Friday, January 05, 2007

Economic 'garden' set to sprout?
Marlene Kennedy

Here's a new entry for your business lexicon: economic gardening.
It's the idea that successful communities cultivate or grow their own businesses, rather than relying on a few big national or international firms for new jobs. Homegrown companies develop deep roots, the thinking goes, and so become interwoven into the fabric of the community to everyone's betterment.

It got on my radar last month when the Times Union brought site-selection consultant Robert Leak to the Capital Region to speak at our Capitaland Quarterly breakfast for community leaders. Leak saw economic gardening as equally important to the region as the incentives package that enabled us to land Advanced Micro Devices Inc. last year.

The Denver suburb of Littleton, Colo., is credited with developing the concept in 1989 following a layoff by the area's largest employer, Martin Marietta. City officials were upset that their economic health was being determined by an out-of-state company and so directed the city's business/industry affairs office to come up with some ideas.

Christian Gibbons, now director of the office, says he was the city's economic development chief then and worked with others in Littleton government to scour the research of the time to come up with the award-winning idea.

They liked the studies into job creation being done at the Massachusetts Institute of Technology by David Birch that showed big-company "recruiting coups" were responsible for less than 5 percent of a community's new jobs, despite the headlines they generated. Instead, the majority of new jobs were produced by small, indigenous businesses.

So Gibbons and his colleagues decided to build from the inside out: that local entrepreneurs creating new companies were the primary source of jobs and wealth, "and that the job of economic developers should be to create nurturing environments for these companies," he says.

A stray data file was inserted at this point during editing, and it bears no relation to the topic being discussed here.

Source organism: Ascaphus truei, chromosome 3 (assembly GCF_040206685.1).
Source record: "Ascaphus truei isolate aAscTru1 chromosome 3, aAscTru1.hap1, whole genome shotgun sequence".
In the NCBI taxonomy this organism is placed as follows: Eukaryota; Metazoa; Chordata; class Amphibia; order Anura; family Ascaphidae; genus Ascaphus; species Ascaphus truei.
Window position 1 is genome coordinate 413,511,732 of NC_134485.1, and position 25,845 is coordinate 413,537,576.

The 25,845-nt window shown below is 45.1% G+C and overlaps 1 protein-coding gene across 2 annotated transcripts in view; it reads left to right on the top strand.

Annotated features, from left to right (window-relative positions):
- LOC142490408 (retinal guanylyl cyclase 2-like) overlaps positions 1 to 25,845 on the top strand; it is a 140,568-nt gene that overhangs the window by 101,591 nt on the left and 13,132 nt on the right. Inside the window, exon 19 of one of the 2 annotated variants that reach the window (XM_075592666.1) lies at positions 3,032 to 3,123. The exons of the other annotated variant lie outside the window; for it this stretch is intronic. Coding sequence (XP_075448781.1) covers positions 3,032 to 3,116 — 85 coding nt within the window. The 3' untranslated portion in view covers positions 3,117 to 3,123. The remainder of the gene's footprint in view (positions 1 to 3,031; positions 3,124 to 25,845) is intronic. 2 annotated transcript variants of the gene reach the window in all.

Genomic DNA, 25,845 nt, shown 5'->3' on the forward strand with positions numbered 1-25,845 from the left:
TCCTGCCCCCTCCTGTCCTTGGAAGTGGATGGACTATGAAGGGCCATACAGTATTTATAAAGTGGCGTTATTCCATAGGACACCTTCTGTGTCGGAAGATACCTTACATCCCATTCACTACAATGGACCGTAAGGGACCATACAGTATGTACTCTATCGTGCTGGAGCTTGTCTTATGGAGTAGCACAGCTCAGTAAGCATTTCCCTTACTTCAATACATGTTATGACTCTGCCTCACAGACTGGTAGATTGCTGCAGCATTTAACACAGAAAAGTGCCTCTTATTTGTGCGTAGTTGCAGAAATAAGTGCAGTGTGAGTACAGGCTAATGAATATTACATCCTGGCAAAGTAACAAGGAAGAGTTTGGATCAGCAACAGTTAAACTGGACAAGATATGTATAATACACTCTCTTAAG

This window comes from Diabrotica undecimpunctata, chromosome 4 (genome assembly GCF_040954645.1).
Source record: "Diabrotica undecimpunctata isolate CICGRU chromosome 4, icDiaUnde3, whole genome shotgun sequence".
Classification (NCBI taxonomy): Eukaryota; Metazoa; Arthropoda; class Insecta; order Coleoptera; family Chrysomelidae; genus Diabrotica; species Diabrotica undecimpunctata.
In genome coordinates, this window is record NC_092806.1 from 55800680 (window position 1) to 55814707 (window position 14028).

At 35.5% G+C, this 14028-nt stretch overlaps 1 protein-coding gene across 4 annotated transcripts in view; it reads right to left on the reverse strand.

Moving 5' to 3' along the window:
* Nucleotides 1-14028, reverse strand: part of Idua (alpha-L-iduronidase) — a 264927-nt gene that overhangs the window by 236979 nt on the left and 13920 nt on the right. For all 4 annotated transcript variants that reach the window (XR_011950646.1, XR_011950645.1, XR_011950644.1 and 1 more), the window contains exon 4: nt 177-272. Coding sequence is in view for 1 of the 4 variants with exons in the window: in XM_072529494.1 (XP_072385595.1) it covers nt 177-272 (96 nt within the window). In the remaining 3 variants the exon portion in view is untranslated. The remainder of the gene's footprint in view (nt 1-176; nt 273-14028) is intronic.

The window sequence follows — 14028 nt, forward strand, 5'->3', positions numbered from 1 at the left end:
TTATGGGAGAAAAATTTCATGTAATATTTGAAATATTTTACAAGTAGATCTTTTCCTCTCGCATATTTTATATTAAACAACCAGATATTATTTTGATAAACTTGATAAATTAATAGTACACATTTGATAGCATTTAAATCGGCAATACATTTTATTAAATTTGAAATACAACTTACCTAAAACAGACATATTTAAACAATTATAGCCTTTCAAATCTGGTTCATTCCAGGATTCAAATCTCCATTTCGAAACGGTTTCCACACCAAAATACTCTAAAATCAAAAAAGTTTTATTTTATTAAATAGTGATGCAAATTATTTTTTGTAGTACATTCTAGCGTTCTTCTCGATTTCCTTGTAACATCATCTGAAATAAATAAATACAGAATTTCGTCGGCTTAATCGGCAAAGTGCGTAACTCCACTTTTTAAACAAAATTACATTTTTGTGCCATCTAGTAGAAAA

But it wasn't that simple, Gibbons found. Not every small business succeeded and not every entrepreneur who took a "How to Write a Business Plan" seminar saw his or her company take off.

So Gibbons et al. refined their ideas (again, based on Birch's work): It wasn't small business as a whole that created new jobs by the barrowful but the nimble, fast-growing companies -- known as "gazelles" -- led by CEOs who embraced change and risk.

These companies learned to operate at the "edge of chaos," straddling stability and innovation to move forward. That meant "the most vibrant economies (in terms of producing jobs and wealth) were highly unstable in the sense that they had the highest rate of business start-ups and business deaths," says Gibbons.

And the temperament or "culture" of the community played a role, too. Did local citizens embrace change, or were they risk-averse? Were they content to have outsiders control their destiny, or did they support the entrepreneur

By the late 1990s, Littleton's economic gardening concept was raking in accolades. But its authors were still refining their ideas, particularly in how to build an environment that supported entrepreneurs -- both culturally and structurally.

Littleton concentrated the latter in three areas: information (making available, for instance, data-base services usually affordable only to large companies), infrastructure (not only highways and traffic lights but parks and trails and community college courses in e-commerce) and connections (to think tanks, trade groups, industry research and other CEOs).

You can read Gibbons' account of the maturation of the concept of economic gardening -- he sees it as still a work in progress -- at economicgardening, the Web site of his office in Littleton. And you can read about Robert Leak's talk to local community leaders in the next issue of CQ, our quarterly business publication, in the Times Union on Sunday.

And then you can ask yourself whether this area, likely the home of a new AMD computer chip manufacturing facility in the next decade, is doing enough economic gardening.

We have many flavors of programs that teach the basics or offer support to local entrepreneurs, through chamber, community and college initiatives. Is that sufficient? Do we embrace risk-takers? Can we surf the edge of chaos with them? You decide.

Business Editor Marlene Kennedy can be reached at 454-5492 or by e-mail at

All Times Union materials copyright 1996-2007, Capital Newspapers Division of The Hearst Corporation, Albany, N.Y.

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